If you’ve been on the planet in the last few years, you probably why you need to use stories in business. Humans are hard-wired to create narratives. Stories engage your readers and keep them listening. You can’t be a business owner without telling stories.
You’ve probably also heard that the most powerful form of storytelling is the hero’s journey. In this journey, you show how you faced a problem you desperately needed to solve.
Maybe you …
… had been on a dozen diets that failed till you discovered this one.
… had lost jobs and dating opportunities until you learned how to dress for success.
… had hit bottom in your business till you discovered one strategy that brought you wealth (as well as more time to enjoy it).
These stories can be incredibly compelling, but they rarely make you sales.
For one thing, you may not have one of these stories to share.
… you just don’t have a great story or maybe a story at all. What if you’re a great cardiologist who never had a heart attack?
… you’re a coach, not a player. You coach teams to championships but you were a bench player with limited minutes.
… you can’t afford the risk of telling your story. The details might embarrass your family. Your lawyer and accountant advise you to keep quiet.
I’m in this category myself. I’m a coach rather than a player. I don’t always share the details of my life. And people rarely relate to my own life stories. Luckily, I’ve discovered they’re often the least useful type of story for your marketing strategy.
So what kinds of stories will bring you clients and sales?
Some people actually make up stories.
“Dorothy” claims she was going bankrupt three years ago–until she found the secret that turned her business around.
Alas, I remember Dorothy. I looked back in my emails and confirmed my memories: she was doing very well. She’d just sold a business for a sizeable sum. One of her big-ticket products was selling from a sales page, week after week. Dorothy loses credibility every time she shares her pseudo-journey.
There’s a better way. These 3 types of stories will build your brand, your business, and your base of clients.
Tell stories of success.
How did you help that client? How did you turn around that business? These stories focus on your client – not you. They actually help brand you by demonstrating how you work and what you deliver.
I encourage all my clients to come up with at least 3 success stories that will become the foundation of their marketing and their brand.
Show how your passion makes you uniquely qualified to help others.
You might have become extremely frustrated when you saw clients who were harmed by their experiences with more common cookie-cutter solutions. You tossed the cookie cutter and carved out a new program.
For instance, I became frustrated with stories of solopreneurs who paid large sums for “branding programs” that took three months and gave them colors and fonts.
Or you realized many people were suffering needlessly because they didn’t realize solutions were available. They lost money, time, or energy for no good reason.
For instance, a financial planner realized newly-divorced women were often clueless about money. They often signed up with sharks who were all too eager to devour every dime.
So this planner created a business specializing in meeting the needs of divorced women–a combination of sensitivity, deep knowledge of financial instruments, and ability to work with each individual’s risk tolerance and lifestyle.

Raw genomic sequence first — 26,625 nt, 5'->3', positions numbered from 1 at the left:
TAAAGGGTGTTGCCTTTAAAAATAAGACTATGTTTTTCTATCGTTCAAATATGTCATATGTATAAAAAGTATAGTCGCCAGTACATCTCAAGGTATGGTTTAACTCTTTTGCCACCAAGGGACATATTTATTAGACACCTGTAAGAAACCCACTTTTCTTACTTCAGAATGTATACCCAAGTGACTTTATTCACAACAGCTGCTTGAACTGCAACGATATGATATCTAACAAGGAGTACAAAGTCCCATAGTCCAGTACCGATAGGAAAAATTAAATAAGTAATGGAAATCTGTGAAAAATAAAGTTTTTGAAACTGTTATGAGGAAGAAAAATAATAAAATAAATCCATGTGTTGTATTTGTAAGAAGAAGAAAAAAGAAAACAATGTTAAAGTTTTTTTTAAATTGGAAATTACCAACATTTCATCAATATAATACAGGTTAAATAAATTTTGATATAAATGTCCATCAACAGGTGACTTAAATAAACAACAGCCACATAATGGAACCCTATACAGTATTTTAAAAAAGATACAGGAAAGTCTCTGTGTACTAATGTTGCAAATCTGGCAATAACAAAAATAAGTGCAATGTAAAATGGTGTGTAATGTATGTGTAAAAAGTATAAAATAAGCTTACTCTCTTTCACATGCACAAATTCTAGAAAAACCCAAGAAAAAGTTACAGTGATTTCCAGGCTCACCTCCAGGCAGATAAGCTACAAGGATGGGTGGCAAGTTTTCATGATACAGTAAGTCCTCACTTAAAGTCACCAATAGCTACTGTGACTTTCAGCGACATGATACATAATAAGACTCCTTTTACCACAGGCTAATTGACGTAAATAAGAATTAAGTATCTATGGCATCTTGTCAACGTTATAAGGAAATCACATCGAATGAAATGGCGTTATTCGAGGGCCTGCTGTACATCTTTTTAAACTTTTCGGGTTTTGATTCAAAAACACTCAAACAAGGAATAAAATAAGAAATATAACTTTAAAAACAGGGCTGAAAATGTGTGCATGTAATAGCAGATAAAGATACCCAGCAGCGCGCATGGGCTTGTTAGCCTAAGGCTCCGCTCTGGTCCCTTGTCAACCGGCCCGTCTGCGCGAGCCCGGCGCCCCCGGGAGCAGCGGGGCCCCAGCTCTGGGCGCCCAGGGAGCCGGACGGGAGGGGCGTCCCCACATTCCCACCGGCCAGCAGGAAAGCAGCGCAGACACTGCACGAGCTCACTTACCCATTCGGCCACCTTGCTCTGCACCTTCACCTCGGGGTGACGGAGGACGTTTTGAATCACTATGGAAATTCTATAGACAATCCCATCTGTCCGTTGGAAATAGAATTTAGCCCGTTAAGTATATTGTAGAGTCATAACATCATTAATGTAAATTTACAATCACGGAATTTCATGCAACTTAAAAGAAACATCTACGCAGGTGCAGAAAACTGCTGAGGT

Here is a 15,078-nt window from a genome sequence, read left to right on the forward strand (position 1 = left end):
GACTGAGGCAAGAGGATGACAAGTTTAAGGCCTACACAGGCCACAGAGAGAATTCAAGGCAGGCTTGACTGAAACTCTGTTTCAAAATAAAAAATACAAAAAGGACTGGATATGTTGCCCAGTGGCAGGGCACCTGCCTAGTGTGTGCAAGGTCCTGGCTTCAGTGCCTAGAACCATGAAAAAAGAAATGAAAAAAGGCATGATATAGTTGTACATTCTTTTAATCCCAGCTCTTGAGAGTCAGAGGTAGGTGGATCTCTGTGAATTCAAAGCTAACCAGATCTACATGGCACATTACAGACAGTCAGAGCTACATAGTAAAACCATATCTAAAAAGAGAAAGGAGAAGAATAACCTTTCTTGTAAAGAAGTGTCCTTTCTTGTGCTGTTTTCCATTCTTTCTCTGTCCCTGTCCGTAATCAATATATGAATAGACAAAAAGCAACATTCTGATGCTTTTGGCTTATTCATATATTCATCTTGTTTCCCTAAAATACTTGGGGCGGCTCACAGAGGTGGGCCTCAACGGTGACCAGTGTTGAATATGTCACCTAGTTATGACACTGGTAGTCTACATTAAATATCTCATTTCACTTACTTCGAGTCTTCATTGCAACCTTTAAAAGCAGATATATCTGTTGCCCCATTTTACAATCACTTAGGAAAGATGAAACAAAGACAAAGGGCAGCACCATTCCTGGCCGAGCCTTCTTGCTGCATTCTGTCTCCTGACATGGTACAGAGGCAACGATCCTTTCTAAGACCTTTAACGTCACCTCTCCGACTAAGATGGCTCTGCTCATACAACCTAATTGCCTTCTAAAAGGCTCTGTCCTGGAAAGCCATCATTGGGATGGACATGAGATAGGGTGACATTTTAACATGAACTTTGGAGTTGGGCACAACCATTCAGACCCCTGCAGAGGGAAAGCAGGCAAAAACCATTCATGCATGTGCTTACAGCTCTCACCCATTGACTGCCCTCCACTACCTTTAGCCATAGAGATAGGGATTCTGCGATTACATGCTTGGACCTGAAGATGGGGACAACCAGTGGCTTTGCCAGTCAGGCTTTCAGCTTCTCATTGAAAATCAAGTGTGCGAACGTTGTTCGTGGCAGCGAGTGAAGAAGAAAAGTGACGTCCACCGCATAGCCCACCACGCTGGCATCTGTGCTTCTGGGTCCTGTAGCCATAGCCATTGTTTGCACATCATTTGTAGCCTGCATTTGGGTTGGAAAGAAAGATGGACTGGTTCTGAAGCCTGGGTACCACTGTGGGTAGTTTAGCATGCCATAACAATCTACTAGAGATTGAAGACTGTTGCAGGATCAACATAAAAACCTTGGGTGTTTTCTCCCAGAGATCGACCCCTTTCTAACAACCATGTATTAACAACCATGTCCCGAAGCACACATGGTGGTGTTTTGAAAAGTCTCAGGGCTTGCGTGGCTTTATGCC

Or you might have built a successful business. You focused on helping people manage their lives, not their money or business.
Soon people began asking you, “How did you build a client base in a competitive industry?” You were so passionate about helping, you began delivering help for free. Now you’re a business coach who helps others build successful practices.
Tell stories to explain what you offer.
It’s not always easy to explain what you do, especially since many services we offer simply didn’t exist ten or twenty years ago.
A web developer might tell a story of a home decorator who found new ways to show off the owner’s personality, find places to hold all the important stuff after they downsized, and knew where to go to find one-of-a-kind furnishings at a reasonable price. “That’s what I do for your home on the web,” he might say.
Or suppose you’re helping clients build marketing funnels. You tell a story of a handyman who showed up asking for work. He first hung a few pictures for a very small sum. Then he painted a room. In just a few weeks, he was building a deck. That’s how a funnel might work, you say.
Choosing a story to support your strategy isn’t always easy.
If your inbox is anything like mine, I’m betting you find many stories truly cringe-worthy.
On the other hand, every so often I hear a story that’s so spot-on, I want to learn more. I want access to whatever that business owner’s clients are enjoying.
Most importantly, I remember that business owner. Their story has become their brand, in a way that colors and fonts can never accomplish.
Learn more next Tuesday during our free webinar (recording available):
“3 Keys To Differentiate Your Services So Clients Won’t Settle For Anybody Else”
You’ve probably been advised to “be different” and “stand out from the pack.” But what does that mean in a practical sense? Learn how stories help you differentiate your business in a meaningful way that resonates with your clients. Click here to learn more and register.
Join me in a one-to-one consultation to discover the best story to simplify your marketing and get more results with less effort. Click here to learn more and sign up.
Or reach out if you’d like to explore some of the ways we can work together to build your business in a satisfying, low-pressure way. http://cathygoodwin.com/contact